Robert finally lapsed into a sulk, grabbed his beer and took over the recliner in the den. Cigarette smoke and the sound of sports channels washed into the kitchen as Shelley put slices of lasagna on plates. She poured herself a glass of Pinot Noir, grabbed Robert a fresh bottle, and they ate in silence off of TV trays as newscasters gave digested versions of what to expect in the coming football season.

They didn’t talk at all.


The next morning, on her way to work, Shelley stopped at the drugstore and gnawed a fingernail. The stationary aisle had a meager selection, but she eventually chose a laundry marker. Its package proclaimed that the ink was INDELIBLE! and would last through 10,000 WASHES!

It cost less than two dollars. She stuffed it into her purse, but didn’t forget about it.


City men had come through by noon. Some of the white paint on the sidewalk and underpass was still tacky to the touch. The sentence overhead, however, had missed their attention.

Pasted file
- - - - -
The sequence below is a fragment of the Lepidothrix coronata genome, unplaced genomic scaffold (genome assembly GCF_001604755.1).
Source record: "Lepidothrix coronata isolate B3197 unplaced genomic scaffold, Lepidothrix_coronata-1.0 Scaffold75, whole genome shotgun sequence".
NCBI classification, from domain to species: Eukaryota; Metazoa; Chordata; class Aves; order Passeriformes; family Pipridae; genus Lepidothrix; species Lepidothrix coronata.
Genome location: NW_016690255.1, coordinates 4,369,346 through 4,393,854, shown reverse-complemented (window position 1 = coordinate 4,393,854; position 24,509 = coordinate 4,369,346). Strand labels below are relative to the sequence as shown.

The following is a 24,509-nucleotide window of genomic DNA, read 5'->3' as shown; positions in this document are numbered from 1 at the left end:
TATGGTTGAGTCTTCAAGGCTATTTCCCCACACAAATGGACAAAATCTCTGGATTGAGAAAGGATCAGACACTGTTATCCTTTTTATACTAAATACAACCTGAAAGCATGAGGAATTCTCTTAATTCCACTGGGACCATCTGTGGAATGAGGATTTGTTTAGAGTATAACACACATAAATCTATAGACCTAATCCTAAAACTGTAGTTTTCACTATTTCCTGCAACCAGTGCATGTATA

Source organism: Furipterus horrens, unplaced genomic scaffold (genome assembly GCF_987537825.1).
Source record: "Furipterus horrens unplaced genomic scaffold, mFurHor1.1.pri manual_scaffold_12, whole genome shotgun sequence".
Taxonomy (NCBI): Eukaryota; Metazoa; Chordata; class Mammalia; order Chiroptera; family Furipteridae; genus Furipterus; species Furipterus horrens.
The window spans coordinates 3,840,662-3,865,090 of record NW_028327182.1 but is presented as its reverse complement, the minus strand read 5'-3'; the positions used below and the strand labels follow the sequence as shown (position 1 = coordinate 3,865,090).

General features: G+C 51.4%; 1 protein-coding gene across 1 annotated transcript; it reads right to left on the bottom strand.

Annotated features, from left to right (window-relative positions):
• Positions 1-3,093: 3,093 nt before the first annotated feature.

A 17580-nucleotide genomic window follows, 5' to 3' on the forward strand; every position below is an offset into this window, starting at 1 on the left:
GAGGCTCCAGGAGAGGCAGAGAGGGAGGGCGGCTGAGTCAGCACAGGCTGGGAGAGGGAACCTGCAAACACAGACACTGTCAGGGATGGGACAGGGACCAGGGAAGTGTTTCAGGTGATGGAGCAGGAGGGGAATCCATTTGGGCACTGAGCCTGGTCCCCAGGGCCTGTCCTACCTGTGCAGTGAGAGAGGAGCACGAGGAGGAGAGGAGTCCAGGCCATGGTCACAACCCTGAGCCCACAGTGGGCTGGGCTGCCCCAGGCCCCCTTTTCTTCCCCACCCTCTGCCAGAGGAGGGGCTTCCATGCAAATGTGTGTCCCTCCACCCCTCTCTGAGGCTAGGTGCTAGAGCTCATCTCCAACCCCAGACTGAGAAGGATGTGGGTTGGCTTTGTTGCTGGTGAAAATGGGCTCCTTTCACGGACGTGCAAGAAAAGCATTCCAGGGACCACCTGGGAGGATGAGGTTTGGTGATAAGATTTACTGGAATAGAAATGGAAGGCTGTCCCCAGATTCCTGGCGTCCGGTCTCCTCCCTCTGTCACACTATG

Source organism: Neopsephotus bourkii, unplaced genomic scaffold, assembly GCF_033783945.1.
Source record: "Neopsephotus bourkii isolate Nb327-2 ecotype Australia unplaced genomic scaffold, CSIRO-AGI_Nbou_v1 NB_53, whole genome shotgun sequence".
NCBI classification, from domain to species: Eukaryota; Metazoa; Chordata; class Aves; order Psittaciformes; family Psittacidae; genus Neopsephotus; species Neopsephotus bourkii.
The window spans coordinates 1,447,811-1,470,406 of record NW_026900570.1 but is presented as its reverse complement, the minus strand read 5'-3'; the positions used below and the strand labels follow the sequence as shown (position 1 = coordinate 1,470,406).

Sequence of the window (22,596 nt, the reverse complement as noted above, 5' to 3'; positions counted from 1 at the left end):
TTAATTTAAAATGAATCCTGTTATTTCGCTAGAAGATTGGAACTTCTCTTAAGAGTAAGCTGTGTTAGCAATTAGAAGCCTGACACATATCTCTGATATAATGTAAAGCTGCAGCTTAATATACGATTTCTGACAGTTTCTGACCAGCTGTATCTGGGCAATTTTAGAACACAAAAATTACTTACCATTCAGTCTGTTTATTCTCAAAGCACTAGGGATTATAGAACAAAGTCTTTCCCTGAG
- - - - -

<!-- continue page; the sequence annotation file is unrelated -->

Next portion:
Shelley frowned at the words again, uncapped the marker, and looked around. There was nothing to stand on. After some contemplation, she chose a cement support post that intersected with the beam containing the original message.

After several furtive glances around, she wrote:


and added an arrow pointing in the direction of the first sentence. She did it quickly, making sure her letters weren’t toolarge. It would all be for naught if the city workers made another pass and immediately destroyed her argument.